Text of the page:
Many people may have entered into a lease or tenancy agreement for residential premises before, however it is almost inevitable that every business purchased is conducted from leased premises.

A lease gives the business owner an exclusive right to occupy the premises and operate the business from that premises. The most common types of leases businesses enter into are for:

  • office space
  • a retail outlet, including shop and restaurant
  • warehouse including factory

A lease should:

  • describe the premises which the business is to occupy
  • state who pays for any fitout
  • state the commencement date, the termination date and any option period
  • state the annual rental, outgoings and provide for rental review
  • state the permitted use of the premises
  • state if a security bond or guarantee is required
  • state the rights and obligations of the tenant and the landlord
  • state the requirements for insurance
  • state whether the lease can be assigned or transferred
  • state who pays for repairs and maintenance of the premises and the equipment
  • state how the lease can be terminated and what happens on termination
  • state the hours of trading

Apart from the above:

  • if the term of a lease is more than 3 years, including any renewal period, then it must be registered with the Department of Lands
  • the tenant must make it known to the landlord what the premises will be used for and whether the premises meet the tenant's requirements
  • the tenant must enquire whether permission from Council or other government body is required for carrying out business from that premises
  • the landlord's conduct must not be unconscionable or misleading or deceptive

The lease for business can be generally categorized into 2 groups: retail leases; and other commercial leases.

Retail Leases

A majority of the retail leases are subject to Legislation. Whilst the Act provides a list of businesses to which it applies, the key features include:

  • the area of the premises is less than 1,000m2
  • the premises are used for retail business
  • the landlord has to disclose to you all the important facts including rental and outgoings prior to entering into a lease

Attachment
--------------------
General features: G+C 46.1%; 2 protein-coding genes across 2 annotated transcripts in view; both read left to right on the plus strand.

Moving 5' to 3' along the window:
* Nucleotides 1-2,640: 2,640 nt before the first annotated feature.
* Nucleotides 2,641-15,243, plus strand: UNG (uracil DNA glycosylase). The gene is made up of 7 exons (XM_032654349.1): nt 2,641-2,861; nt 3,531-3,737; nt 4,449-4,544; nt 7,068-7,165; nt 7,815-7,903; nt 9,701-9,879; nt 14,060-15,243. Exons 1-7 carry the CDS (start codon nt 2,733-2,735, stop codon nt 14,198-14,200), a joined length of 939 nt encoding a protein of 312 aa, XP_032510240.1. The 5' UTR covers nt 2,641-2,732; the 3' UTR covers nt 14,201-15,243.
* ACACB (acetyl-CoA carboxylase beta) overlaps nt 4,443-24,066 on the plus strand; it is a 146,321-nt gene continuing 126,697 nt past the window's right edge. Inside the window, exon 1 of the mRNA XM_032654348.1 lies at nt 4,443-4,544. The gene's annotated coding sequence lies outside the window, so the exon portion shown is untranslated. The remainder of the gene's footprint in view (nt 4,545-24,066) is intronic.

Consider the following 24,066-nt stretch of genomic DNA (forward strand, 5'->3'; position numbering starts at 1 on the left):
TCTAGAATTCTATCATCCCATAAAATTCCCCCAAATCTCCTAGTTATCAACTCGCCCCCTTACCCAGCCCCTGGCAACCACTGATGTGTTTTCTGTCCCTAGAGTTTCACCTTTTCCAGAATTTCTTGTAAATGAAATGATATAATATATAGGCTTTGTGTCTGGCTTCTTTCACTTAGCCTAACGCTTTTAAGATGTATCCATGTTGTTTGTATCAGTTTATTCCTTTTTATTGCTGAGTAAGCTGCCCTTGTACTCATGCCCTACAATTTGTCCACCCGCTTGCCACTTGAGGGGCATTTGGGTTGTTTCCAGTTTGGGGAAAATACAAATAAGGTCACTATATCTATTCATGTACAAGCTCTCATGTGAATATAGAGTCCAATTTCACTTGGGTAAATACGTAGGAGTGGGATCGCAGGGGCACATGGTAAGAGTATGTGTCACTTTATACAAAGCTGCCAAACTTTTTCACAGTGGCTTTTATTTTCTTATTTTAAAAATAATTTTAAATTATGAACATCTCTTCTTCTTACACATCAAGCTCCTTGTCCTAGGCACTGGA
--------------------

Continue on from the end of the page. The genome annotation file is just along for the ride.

• apart from payment of stamp duty and the registration fee, the tenant cannot be asked to pay for the landlord's legal costs unless the tenant requests further changes to the lease
  • the lease is for a minimum of 5 years including any renewal period unless a certificate is given stating that the lease is for a lesser period
  • the landlord cannot ask for any key money (either in cash or other benefit) in order to rent the premises to you or to renew the lease
  • if a security bond is given, the money is now held with the Retail Tenancy Unit, a NSW Government body
  • the tenant is protected to a certain extent if the landlord wish to relocate you or redevelop the premises
  • a specialist retail valuer can be appointed if the landlord and tenant cannot agree to market rental upon renewal

Other Commercial Leases

  • are not affected by the Retail Leases Act
  • the tenant can be required to pay the landlord's legal costs

Lease Disputes

Invariably disputes do arise in respect of leases. A dispute resolution mechanism has been set up for retail leases where the Retail Tenancy Unit will try to encourage the parties to mediate before the matter is referred to the Retail Leases Division of the Administrative Decisions Tribunal. It can be an expensive exercise going to the Court to settle a lease dispute.

Needless to say, it is important to consult your solicitor before you enter into a lease to ensure that everything agreed to is contained or stated in the lease. Should you require legal advice in this area please call Lex Fori Lawyers.